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Hospice inpatient care models: cross-sectional inequality survey
  1. Suzanne Tween1,
  2. Roger William Smith2,
  3. Charlotte Chamberlain3 and
  4. Jane Gibbins4
  1. 1Department of Primary Care, Royal Cornwall Hospitals NHS Trust, Truro, UK
  2. 2Department of Palliative and Supportive Care, Somerset NHS Foundation Trust, Taunton, UK
  3. 3Department of Supportive and Palliative Care, University Hospitals Bristol and Weston NHS Foundation Trust, Bristol, UK
  4. 4Department of Palliative Medicine, Cornwall Partnership NHS Foundation Trust, Bodmin, UK
  1. Correspondence to Dr Suzanne Tween, Department of Primary Care, Royal Cornwall Hospitals NHS Trust, Truro, TR1 3LJ, UK; suzanne.tween{at}


Objectives Hospices provide a range of services including inpatient units (IPUs) and care in people’s homes. 40 000–50 000 patients use IPUs in the UK per year. Little published data exist on IPU models. This paper explores the structure and funding of IPU across the Southwest (SW) of England (population 5.6 million), alongside impact of COVID-19.

Methods An electronic survey of all 13 IPUs. Data collated, tabulated and compared with national commissioning guidance.

Results A 92% survey response rate revealed large variation in bed availability per 250 000 of SW population: 2.5–18.2. Referrals and admissions per IPU bed per year ranged from 16 to 38.2 (or 39–127 per 100 000 population) and 21.7 (mean), respectively. There was significant workforce variability: 1.3–12.7 nurses per 7.5 hospice beds, 1.2–7.2 consultants per 20 hospice beds, varying multidisciplinary team members with many unfilled posts. National Health Service (NHS) funding ranged from 10% to 75% of total costs. During COVID-19, 4 of 12 hospices reduced bed capacity, while half described increased integration with other teams outside of the hospice.

Conclusion There is significant regional variability suggesting inequality in hospice bed availability per 250 000 population. There is also considerable variability in workforce, alongside the proportion of NHS funding. Such variability implies little is known about the optimal IPU model. This provides new meaningful information about the structure and funding of hospices, with further research needed to consider these differences on the impact on patient and family experiences and outcomes. The sustainability and opportunities of integration and collaboration across care settings are also paramount.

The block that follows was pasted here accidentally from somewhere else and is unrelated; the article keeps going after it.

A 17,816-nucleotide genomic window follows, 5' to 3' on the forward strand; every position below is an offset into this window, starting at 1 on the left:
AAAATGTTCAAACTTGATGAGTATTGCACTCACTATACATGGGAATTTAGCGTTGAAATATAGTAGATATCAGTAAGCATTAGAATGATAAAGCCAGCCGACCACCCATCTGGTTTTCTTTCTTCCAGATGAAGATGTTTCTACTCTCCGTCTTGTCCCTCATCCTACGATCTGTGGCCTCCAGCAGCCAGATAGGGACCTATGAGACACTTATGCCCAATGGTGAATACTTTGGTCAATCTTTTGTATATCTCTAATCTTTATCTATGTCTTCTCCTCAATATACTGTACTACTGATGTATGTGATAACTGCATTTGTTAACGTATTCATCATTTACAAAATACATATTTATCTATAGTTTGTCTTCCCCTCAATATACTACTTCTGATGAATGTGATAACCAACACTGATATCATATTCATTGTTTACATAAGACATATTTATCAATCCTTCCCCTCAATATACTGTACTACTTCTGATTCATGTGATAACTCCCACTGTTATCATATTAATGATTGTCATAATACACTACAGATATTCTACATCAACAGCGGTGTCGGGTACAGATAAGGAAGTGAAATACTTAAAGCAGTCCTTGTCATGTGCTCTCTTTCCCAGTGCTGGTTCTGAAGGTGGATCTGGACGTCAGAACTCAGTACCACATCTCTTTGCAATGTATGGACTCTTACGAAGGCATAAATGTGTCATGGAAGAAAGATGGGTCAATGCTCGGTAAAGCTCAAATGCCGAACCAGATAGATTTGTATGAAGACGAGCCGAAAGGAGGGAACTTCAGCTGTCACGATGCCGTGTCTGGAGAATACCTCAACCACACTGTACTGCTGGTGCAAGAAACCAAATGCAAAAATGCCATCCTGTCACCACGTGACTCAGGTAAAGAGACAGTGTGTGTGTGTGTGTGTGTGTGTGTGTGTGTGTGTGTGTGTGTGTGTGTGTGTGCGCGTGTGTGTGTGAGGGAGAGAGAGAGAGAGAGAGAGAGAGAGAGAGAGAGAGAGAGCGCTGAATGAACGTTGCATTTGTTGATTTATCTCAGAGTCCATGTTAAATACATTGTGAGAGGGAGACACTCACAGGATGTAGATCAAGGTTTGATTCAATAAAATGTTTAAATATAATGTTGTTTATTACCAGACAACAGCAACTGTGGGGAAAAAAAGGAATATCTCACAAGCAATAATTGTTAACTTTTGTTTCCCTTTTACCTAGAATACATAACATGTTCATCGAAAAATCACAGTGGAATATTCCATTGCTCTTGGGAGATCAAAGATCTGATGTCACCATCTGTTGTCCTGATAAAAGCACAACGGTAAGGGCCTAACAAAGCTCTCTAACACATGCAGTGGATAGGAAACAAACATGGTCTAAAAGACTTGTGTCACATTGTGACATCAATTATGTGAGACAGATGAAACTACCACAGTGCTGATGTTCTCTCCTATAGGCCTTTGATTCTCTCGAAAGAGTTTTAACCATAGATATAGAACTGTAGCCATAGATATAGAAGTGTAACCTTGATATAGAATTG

• COVID-19
  • Hospice care
  • Palliative Care
  • Patient Care Team
  • Service evaluation
  • Communication

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  • Contributors JG presented the idea. RWS and ST designed the survey and organised and conducted data collection. RWS, ST, CC and JG contributed to data analysis and evaluation of results. ST drafted the initial manuscript with assistance from JG. Critical revision of the manuscript was performed by ST, RWS, CC and JG. The final version of the manuscript was written and approved by RWS, ST, CC and JG.

  • Funding The authors have not declared a specific grant for this research from any funding agency in the public, commercial or not-for-profit sectors.

  • Competing interests The authors have interest in sustainable funding models and well-functioning SPCTs, where their income is dependent on NHS and/or charitable funding.

  • Provenance and peer review Not commissioned; externally peer reviewed.

  • Supplemental material This content has been supplied by the author(s). It has not been vetted by BMJ Publishing Group Limited (BMJ) and may not have been peer-reviewed. Any opinions or recommendations discussed are solely those of the author(s) and are not endorsed by BMJ. BMJ disclaims all liability and responsibility arising from any reliance placed on the content. Where the content includes any translated material, BMJ does not warrant the accuracy and reliability of the translations (including but not limited to local regulations, clinical guidelines, terminology, drug names and drug dosages), and is not responsible for any error and/or omissions arising from translation and adaptation or otherwise.